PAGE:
Uphill Battle: Part II
By: Asia Shah
Where were we? Oh yeah! The gun sounded.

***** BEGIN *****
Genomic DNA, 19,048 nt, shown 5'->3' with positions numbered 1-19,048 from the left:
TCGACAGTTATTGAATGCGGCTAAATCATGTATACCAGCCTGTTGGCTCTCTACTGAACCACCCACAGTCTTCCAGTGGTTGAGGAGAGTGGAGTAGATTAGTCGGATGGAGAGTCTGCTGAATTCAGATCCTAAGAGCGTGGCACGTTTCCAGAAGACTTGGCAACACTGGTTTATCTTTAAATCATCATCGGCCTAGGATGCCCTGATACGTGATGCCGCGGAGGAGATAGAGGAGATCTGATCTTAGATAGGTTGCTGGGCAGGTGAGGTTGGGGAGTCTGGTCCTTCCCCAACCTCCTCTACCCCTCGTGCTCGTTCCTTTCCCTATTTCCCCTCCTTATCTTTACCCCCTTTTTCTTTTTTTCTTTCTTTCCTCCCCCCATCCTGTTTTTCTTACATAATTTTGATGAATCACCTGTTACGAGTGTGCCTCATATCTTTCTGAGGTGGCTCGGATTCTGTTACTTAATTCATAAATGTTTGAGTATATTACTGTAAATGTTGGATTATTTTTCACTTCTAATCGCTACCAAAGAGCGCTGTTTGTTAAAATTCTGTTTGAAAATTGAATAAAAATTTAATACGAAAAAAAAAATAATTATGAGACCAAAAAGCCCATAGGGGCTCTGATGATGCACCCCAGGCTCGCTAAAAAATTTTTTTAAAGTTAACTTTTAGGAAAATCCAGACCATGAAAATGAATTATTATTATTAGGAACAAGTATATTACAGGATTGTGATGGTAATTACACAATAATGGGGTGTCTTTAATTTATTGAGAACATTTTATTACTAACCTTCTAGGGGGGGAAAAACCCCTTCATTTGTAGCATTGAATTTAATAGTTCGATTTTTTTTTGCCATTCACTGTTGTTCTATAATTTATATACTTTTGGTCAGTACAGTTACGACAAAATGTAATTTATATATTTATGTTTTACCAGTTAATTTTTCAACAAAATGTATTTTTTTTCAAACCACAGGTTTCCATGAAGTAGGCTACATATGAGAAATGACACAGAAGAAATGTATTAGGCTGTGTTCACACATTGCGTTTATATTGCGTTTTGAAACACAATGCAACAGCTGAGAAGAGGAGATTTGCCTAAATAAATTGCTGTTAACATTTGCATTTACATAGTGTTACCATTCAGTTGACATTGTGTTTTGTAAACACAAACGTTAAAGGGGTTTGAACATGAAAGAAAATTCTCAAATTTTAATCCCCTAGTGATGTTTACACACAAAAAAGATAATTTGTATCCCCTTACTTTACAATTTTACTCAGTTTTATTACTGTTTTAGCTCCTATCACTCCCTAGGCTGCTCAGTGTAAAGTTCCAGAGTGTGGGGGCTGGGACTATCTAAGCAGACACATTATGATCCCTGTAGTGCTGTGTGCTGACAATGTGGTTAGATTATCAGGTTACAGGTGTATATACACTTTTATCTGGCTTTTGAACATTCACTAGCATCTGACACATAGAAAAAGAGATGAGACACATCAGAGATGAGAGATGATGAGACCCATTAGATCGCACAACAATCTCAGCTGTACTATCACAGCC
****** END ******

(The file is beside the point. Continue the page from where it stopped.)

And the 2012 California International Marathon had begun, YAY. The mob of runners moved slowly at first to get up to and past the starting mats, at which point it was still impossible to pick up the pace due to the traffic. If there is one thing I learned after years of running cross-country and track it’s that you must have sharp elbows and be willing to use them when things get dicey in a race. However, even with my superior defensive skills I was quickly turned into a human pinball within the first few miles. Many threats are abound when you have thousands of cold-crazed, hyper-competitive, taper-anxious runners in the space of one narrow road. Even though I figured the runners who had ziplocked their bodies into plastic would eventually discard some of their ineffective layers, I did not count on just how many of them would do so within the first three miles. Bags were flying, ponchos whipping over, under, and beside us, and there was little time to prepare for such hurdles. I saw at least two people go down due to a most unfortunate plastic bag ambush. Fortunately, a few nice people yelled warnings when these rogue bags would come flying, but for the most part keeping the eyes akimbo was about all we could do. It took a surprising amount of effort and timing just to get positioned so that our little pack of Kam, Jim, and I, was actually running together. I kept waiting for the race to thin out a bit so that we had space to run without being impeded, however this too took far longer than I remembered from two years ago. Eventually, we were running with a bit more freedom to move about the road and plenty of big guys to draft off of. Our splits were also around where we had planned, faster even. The 3:05 group had gotten away from us during the first miles of survival and by the time we got to mile three they were gone. This was somewhat curious considering we had run all of our miles significantly (by this I mean 10-20 second per mile) faster than 3:05 pace. They weren’t kidding when they said they were going to bank time!